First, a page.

China is basically just printing a lot of money right now.
In January, “M2 growth” — cash in circulation, essentially — increased 14%, a 19-month high, exceeding analysts expectations of about 12%.
The money was injected into the economy in the form of a huge swathe of new renminbi loans.
In a note to clients, Deutsche Bank argued that this growth in cash is “unsustainable” and threatens “financial stability.”
According to data from Deutsche Bank and Macquarie:
- New loans surged to RMB2.5 trillion, compared with 1.5 trillion in the prior year. The expectation was only 1.9 trillion.
- New loans set an historic record, more than quadruple the 598 billion record in December 2015.
- In January, the debt-to-GDP ratio increased by around 5 percentage points, “the fastest pace since Jan 2010,” according to Macquarie.
Here’s a chart, showing cash growth running ahead of economic growth (left) and the total amount of newly issued loans leaping upward in January (right):
The reason all those new loans caught our eye is that China is becoming increasingly indebted as its economy slows.
Debt gets harder to pay back as your economic growth declines.
Something, then, has got to change: China needs to grow faster than its debts, push those debts off into the future, or go through a period of defaults that force a restructuring of its economy. The latter option could be disastrous for the global economy as a financial collapse in China could trigger a worldwide contagion.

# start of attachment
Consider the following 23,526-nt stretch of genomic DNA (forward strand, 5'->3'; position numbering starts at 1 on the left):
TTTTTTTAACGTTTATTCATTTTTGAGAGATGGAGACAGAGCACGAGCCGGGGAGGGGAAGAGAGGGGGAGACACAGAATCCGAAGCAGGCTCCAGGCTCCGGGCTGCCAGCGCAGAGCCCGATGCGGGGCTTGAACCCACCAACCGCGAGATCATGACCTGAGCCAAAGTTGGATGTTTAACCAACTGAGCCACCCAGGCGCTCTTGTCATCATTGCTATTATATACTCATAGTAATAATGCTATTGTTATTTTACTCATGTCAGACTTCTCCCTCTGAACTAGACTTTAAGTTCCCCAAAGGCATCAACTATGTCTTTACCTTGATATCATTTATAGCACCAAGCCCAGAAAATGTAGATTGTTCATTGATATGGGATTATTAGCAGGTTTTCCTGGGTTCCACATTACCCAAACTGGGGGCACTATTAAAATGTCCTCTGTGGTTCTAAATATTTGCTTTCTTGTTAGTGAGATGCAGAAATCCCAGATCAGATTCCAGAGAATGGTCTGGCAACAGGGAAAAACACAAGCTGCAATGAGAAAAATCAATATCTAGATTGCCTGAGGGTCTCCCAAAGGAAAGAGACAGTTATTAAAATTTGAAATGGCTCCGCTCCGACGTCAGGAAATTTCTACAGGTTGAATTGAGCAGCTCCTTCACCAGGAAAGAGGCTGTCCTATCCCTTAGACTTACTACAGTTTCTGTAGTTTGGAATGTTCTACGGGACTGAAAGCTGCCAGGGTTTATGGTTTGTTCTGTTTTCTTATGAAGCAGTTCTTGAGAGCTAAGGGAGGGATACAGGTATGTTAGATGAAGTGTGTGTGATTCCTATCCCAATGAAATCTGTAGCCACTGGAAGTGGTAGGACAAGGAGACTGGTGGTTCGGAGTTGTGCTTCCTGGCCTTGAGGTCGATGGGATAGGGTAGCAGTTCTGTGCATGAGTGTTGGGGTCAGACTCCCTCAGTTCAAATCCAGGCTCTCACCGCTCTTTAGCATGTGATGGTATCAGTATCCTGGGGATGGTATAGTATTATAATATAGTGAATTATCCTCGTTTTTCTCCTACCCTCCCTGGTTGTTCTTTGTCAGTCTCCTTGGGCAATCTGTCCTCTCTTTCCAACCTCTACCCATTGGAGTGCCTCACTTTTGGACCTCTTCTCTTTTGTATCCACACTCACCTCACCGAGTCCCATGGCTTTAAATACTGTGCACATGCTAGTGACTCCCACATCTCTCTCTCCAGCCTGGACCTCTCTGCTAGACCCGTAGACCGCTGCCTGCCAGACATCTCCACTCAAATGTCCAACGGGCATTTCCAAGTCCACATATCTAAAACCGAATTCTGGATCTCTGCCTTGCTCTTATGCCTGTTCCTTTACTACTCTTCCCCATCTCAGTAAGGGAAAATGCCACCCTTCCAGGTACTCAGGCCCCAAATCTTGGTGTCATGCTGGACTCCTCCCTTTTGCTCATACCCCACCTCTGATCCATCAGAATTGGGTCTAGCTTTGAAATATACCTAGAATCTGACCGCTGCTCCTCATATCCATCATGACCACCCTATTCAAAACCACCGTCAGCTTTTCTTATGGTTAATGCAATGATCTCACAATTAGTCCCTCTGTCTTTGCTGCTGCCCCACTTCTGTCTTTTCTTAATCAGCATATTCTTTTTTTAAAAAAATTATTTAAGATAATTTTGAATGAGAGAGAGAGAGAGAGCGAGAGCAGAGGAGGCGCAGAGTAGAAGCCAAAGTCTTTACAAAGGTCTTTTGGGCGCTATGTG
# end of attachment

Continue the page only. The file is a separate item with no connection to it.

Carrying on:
People used to worry about cash growth a lot. Print too much money, and you end up with spiralling price inflation, like the Weimar Republic or Zimbabwe, where people had to carry around bank notes with “billion” written on them.
In the West, however, economists don’t worry much about M2 anymore. The US Federal Reserve, the Bank of England, and the ECB have been pumping new money into their economies for years, and there hasn’t been any consumer price inflation to speak of (though there has been asset price inflation, exemplified by private tech company values in the US and urban property prices in Europe).
So the question for China right now is whether its M2 growth will look more like Zimbabwe or the US. The folks at Deutsche Bank are slightly scared:
We believe the current strong credit growth is unsustainable. The gap between the M2 growth and nominal GDP growth will likely widen further in H1, and cause concerns in the policy circle about financial stability.
The Macquarie team is more sanguine:
Although China is already highly leveraged with the debt-to-GDP ratio at around 250%, in a state capitalism like China, it doesn’t mean an imminent debt crisis or any inability by policy makers to add any more leverage. In our view, judging from recent speeches by top leaders and Jan’s credit growth, this year policy makers seem to be determined to make the economy grow above their bottom line of 6.5%. That said, we don’t think policy makers have any appetite to over-stimulate. As such, we see 2016 as another year of a muddle-through …